The nice thing about offering a champagne cocktail during a party is that it makes use of the dry sparkling wine that is already open and being passed around. The rest of the recipes are not complicated and really only amount to sprinkling in a few ingredients to alter the champagne. 

Here are the recipes to these two cocktails. As usual, feel free to make substitutions when it comes to syrups, liqueurs and sparkling wine as needed to pull them off.

For instance, I used sparkling wine that is as dry as Champagne--Californian, not Italian, which runs the risk of being too sweet. I made my own raspberry syrup out of brandy, sugar, and fresh raspberries rather than buy a bottle of Chambord. And because I don't have framboise, (which does have a little fizz of its own) I fell back on strawberry-infused rum, hoping that the sparkling wine would take up the slack of the bubbles. 

        Elysee Palace

  • 1 oz. cognac (Martel single distillery used)
  • 1/2 oz. raspberry liqueur (homemade raspberry brandy used)
  • 1/2 tsp. framboise (homemade strawberry liqueur used)
  • brut champagne  

Combine cognac and raspberry liqueur in a mixing glass with ice. Stir and strain into a champagne flute and top with brut champagne.

         Lord Baltimore's Cup

  • 1/2 oz. sugar syrup to taste  
  • 1 oz. rye (Rittenhouse)
  • brut champagne
  • several dashes Angostura bitters
  • several dashes Pernod (Ricard used)

Combine rye, sugar and bitters in a wine goblet. Add ice cubes (I prefer cracked ice for drinks with floats) and stir. Float Pernod (or pastis like Ricard) on top.

Looks Familiar (Difford's Guide Recipe)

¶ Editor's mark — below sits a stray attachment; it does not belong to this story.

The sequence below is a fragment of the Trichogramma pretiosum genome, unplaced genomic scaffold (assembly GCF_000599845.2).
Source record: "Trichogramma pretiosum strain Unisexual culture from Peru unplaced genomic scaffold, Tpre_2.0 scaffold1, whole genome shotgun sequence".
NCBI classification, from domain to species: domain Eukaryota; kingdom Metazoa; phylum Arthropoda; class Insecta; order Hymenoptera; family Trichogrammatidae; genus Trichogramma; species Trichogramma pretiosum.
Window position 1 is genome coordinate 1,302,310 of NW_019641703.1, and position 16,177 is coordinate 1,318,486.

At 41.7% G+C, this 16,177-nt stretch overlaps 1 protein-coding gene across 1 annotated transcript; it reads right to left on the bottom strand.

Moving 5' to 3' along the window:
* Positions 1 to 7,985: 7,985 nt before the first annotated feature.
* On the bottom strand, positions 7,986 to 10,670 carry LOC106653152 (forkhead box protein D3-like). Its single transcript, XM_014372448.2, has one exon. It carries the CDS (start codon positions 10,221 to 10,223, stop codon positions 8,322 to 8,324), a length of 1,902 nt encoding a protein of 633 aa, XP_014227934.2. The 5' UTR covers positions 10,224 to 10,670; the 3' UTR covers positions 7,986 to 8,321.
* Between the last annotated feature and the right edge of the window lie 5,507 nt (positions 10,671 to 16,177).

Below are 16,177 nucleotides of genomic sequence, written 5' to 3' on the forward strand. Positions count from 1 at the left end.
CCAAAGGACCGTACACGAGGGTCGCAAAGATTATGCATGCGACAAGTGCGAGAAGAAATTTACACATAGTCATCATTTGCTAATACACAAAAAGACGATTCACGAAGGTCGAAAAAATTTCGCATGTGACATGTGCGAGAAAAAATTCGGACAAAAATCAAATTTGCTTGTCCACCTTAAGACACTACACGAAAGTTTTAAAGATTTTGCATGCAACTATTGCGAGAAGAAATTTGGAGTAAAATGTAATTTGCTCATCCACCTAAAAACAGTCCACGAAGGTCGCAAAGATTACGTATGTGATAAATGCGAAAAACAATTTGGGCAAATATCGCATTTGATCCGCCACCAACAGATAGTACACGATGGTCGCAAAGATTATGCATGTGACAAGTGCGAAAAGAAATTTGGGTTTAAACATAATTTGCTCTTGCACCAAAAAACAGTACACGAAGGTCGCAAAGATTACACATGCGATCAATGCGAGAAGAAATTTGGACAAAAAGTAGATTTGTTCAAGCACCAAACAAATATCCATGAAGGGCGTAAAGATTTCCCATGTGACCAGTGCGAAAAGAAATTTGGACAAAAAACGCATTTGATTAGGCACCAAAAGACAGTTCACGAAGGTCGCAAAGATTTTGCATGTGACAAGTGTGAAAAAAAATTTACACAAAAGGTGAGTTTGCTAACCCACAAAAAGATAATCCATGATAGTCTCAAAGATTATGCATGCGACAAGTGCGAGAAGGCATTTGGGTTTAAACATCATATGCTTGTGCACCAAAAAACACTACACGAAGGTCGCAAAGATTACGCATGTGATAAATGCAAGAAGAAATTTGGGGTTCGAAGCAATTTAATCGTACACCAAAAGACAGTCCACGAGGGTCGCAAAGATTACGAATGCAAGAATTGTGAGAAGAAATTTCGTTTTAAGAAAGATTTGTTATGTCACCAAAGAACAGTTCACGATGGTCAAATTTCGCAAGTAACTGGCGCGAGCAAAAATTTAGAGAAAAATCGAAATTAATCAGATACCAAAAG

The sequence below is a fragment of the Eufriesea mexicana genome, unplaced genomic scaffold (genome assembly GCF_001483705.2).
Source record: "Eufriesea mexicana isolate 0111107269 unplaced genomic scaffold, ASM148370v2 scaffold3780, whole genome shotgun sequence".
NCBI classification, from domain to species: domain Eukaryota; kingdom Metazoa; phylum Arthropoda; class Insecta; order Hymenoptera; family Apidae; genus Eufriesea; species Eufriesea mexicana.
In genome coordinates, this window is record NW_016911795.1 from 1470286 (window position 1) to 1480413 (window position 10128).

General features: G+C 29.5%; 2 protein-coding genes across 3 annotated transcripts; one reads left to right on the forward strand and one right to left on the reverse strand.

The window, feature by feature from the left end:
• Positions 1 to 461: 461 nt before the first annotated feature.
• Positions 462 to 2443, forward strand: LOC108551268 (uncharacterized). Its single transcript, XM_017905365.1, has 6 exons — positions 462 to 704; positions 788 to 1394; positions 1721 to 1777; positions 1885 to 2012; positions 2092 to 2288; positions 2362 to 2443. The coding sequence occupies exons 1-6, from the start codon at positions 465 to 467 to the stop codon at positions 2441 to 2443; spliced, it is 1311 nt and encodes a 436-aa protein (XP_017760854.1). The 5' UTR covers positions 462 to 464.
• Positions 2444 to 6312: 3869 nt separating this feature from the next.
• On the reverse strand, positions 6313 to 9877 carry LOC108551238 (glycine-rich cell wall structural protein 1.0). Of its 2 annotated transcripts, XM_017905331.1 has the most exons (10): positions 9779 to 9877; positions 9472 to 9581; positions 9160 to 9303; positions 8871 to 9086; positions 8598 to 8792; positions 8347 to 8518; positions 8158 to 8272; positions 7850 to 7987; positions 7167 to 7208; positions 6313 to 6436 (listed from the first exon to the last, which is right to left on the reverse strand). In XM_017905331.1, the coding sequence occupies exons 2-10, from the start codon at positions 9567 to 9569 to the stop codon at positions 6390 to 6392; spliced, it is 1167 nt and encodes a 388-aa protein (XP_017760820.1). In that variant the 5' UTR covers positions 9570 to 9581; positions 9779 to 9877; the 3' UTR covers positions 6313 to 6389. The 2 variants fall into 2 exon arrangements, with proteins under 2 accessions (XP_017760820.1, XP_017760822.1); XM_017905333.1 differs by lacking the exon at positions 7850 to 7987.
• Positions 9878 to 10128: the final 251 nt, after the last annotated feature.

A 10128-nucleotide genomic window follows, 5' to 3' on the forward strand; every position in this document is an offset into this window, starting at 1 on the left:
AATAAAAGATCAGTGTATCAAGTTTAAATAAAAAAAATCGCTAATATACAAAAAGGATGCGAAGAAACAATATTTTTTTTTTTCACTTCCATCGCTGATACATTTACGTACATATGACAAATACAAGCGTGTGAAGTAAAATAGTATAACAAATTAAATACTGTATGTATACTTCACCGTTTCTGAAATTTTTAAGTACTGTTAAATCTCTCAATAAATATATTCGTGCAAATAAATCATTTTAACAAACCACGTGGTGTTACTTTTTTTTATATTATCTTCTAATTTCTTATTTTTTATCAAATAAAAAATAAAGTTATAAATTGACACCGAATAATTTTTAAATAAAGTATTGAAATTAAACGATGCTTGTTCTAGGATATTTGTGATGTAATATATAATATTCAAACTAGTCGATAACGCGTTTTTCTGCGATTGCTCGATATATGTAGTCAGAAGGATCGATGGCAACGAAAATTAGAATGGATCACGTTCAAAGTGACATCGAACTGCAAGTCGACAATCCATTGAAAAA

There's something especially decadent about the spirits-forward tequila and amaro cocktail on a winter day. The way that spicy tequila mixes with bitters and bitter citrus Amer Picon should be better known among tequila afficianados. Add to that the smoke of Islay scotch and you have a cocktail fit for the menu of some of the best speakeasy-style bars. 

I've always considered tequila as as much a holiday spirit as sherry, rum, or whiskey, but just not used in a Margarita. You don't have to dispense with the agave syrup that you might use in some of the best tropical tequila drinks. Madhava agave syrup allows you to sweeten a cocktail in a way that respects tequila's agave plant origins. Unlike simple syrup, agave syrup is not just sweet: it has a mild herbal flavor and a richness that seems more refreshing in hot weather than a sugary drink does.

My take on this cocktail, is that it is flashy--on the palate--while looking like a whiskey cocktail. The drinker will be surprised that it is a tequila drink, and even after tasting it, will say "I don't usually like tequila, but this..." That's right: people don't like fake mixers. Amer Picon, Angostura bitters and agave syrup make it stand out on flavor when appearances are deceiving.

  • 1/2 oz. Islay scotch (Laphroaig Select used)
  • 2 oz. blanco tequila (Sauza 100% blue agave used)
  • 1/2 oz. agave syrup (Madhava used)
  • 2 dashes Angostura bitters
  • 1/4 oz. Amer Picon
  • orange twist

Coat the inside of a mixing glass with the Islay scotch. Then add ice,  tequila, agave syrup, bitters and Amer Picon in a mixing glass with ice. Stir and strain into a chilled Old Fashioned glass. Twist the orange zest over the glass and drop it in.

Canary Flip (Difford's Guide Recipe)

This is a simple and delicious dessert drink that breaks from the Flip format of whole egg, cream and nutmeg. This cocktail uses the creamy egg yolk advocaat liqueur in place of raw egg and opts for a citrus zip from lemon juice and tart sauvignon blanc.

While I've had Port and Sherry Flips in the past, this flip was probably the best for enjoying more than one. It isn't that it is less rich--there's plenty of sugar and richness there--it is just a little thinner and goes down quickly with a wine and vanilla finish. No nutmeg means that it isn't a winter spice cocktail, so it feels appropriate for dessert any time of the year.

  • 2 oz. advocaat liqueur (homemade used)
  • 2 oz. sauvignon blanc
  • 3/4 oz. lemon juice
  • lemon twist garnish

Combine all liquid ingredients in a shaker with ice. Shake and strain into a chilled cocktail glass. Twist lemon zest over the glass and drop it in.